Muybridge and the Moving Picture

When an argument between Clarence Wellesby and Dickie Chalmers turned to fisticuffs at the Garrick Club, strangely named photographer Eadweard Muybridge offered a solution that would ultimately change the world.

Wellesby believed his beloved mare, Aphrodite, could run so fast she could fly, which Chalmers called bull on. It was agreed that flying should be defined as all four of the animal’s legs being clear of the ground at the same time. Unfortunately, human eyesight wasn’t good enough to prove the answer accurately. Muybridge had been hired by the Garrick for membership portraiture, and was able to offer his rational technical advice to solve the dilemma, for a small commission plus expenses.

Muybridge’s solution was to mount a series of 15 cameras at equal intervals down the side of Wellesby’s racing track. String was drawn across the track connected to each camera. When the string was broken the shutter would open and expose the photographic plate. Aphrodite galloped through, breaking the strings, resulting in 15 separate images produced showing the movement of the horse’s flight. These revealed that, for a split second, all four of Aphrodite’s legs were indeed clear of the earth, as all horse’s are. There was nothing special about Aphrodite, no matter how much Wellesby crowed.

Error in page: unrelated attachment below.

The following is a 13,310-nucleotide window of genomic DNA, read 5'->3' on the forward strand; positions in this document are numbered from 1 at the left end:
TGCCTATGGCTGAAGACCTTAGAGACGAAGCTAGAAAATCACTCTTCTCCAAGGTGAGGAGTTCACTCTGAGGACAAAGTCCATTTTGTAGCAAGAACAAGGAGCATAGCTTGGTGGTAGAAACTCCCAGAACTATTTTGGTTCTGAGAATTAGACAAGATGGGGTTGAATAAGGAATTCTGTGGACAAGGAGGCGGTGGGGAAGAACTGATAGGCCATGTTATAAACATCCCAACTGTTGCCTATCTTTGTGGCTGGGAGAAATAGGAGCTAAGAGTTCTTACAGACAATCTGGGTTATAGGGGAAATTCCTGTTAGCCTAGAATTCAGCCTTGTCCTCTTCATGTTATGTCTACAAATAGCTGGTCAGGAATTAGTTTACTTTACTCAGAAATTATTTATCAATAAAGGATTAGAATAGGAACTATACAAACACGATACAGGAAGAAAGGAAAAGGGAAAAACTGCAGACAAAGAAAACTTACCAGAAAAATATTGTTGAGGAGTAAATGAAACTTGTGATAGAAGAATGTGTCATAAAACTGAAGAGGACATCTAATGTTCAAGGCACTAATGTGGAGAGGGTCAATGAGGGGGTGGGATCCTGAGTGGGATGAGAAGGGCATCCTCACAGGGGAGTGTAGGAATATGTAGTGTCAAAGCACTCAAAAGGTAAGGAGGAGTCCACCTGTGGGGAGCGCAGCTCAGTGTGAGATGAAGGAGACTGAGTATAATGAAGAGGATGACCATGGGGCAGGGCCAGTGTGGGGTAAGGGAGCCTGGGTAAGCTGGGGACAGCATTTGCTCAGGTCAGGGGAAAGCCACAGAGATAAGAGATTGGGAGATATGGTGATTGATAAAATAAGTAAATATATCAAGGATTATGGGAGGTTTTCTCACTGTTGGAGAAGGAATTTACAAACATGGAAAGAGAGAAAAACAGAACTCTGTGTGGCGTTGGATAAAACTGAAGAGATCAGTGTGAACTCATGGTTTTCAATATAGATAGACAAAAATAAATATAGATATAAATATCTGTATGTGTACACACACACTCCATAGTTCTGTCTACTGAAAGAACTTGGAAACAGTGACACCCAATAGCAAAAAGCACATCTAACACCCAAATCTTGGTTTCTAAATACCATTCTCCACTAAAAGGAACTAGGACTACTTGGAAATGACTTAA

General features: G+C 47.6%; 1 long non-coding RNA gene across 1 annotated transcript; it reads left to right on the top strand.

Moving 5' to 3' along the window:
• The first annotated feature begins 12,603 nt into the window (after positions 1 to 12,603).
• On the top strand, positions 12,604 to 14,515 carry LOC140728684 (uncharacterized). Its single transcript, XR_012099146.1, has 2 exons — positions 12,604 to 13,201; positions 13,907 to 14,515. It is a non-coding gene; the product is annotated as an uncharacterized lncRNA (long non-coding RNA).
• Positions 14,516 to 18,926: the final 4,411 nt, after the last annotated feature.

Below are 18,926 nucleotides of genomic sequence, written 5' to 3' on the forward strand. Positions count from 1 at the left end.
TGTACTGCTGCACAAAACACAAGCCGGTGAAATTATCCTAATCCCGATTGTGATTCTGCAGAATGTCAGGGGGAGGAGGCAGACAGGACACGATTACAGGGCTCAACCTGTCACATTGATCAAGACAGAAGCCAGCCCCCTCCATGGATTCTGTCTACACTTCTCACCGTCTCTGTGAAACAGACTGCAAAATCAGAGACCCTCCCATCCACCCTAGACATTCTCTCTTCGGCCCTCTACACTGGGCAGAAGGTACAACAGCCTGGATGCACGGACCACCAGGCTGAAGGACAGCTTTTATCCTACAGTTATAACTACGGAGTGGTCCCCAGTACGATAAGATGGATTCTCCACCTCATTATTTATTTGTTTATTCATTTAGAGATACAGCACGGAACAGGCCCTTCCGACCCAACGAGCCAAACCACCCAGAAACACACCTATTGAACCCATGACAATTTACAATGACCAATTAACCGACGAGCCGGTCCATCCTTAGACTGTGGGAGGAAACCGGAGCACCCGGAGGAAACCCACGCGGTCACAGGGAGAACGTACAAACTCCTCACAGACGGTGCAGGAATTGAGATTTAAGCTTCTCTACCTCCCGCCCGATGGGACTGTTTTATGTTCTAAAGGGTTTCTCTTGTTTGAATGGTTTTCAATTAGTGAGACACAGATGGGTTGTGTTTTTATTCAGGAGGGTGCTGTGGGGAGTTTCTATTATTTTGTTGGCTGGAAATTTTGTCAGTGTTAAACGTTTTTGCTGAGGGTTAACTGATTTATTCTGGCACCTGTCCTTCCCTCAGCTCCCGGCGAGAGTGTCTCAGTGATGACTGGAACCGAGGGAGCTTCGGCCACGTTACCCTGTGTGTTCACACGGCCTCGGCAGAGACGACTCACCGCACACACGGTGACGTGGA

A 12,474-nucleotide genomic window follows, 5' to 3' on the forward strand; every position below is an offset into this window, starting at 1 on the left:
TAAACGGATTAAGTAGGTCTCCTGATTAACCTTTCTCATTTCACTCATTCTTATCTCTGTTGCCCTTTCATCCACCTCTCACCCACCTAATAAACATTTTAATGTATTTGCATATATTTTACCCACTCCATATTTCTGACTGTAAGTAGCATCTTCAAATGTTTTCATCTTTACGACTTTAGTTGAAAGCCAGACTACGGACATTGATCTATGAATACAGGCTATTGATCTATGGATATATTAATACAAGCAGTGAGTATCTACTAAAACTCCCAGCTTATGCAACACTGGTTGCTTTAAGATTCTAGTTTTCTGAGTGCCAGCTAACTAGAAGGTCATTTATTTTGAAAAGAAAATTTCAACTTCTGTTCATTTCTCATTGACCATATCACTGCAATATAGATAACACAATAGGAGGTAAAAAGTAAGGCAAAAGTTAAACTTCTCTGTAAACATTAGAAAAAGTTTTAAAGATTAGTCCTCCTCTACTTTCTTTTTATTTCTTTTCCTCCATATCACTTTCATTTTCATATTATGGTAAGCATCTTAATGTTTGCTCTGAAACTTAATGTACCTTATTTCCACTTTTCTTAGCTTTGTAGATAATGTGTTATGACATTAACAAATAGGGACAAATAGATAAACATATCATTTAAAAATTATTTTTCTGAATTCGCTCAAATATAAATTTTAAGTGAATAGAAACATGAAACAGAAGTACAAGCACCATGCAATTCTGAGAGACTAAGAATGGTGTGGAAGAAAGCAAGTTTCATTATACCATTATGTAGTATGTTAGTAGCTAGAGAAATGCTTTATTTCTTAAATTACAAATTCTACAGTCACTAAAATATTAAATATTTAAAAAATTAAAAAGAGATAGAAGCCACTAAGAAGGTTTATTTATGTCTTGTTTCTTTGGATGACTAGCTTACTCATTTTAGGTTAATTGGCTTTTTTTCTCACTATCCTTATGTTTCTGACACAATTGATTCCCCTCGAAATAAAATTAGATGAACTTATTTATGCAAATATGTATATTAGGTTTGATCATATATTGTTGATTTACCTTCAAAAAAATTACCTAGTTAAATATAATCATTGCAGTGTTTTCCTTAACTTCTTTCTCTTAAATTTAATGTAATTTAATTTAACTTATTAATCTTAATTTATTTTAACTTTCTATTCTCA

Unable to cope with the humiliation of losing the bet, Dickie Chalmers did the honourable thing and shot himself. Clarence Wellesby’s triumph was short-lived however, as just a few weeks later his corpse was discovered in Aphrodite’s stables, his jodhpurs round his ankles and skull stoved in. Aphrodite was never seen again.

Eadweard Muybridge went on to build a successful career photographing all types of animal and human locomotion. When the photographic images were stuck on a revolving disc and passed in front of a light the flickering projection gave the semblance of natural movement. This machine was called the zoopraxiscope, and was the world’s first movie projector.

Motion pictures were therefore created to show just that – motion. Emotion would be added later with the introduction of narrative.

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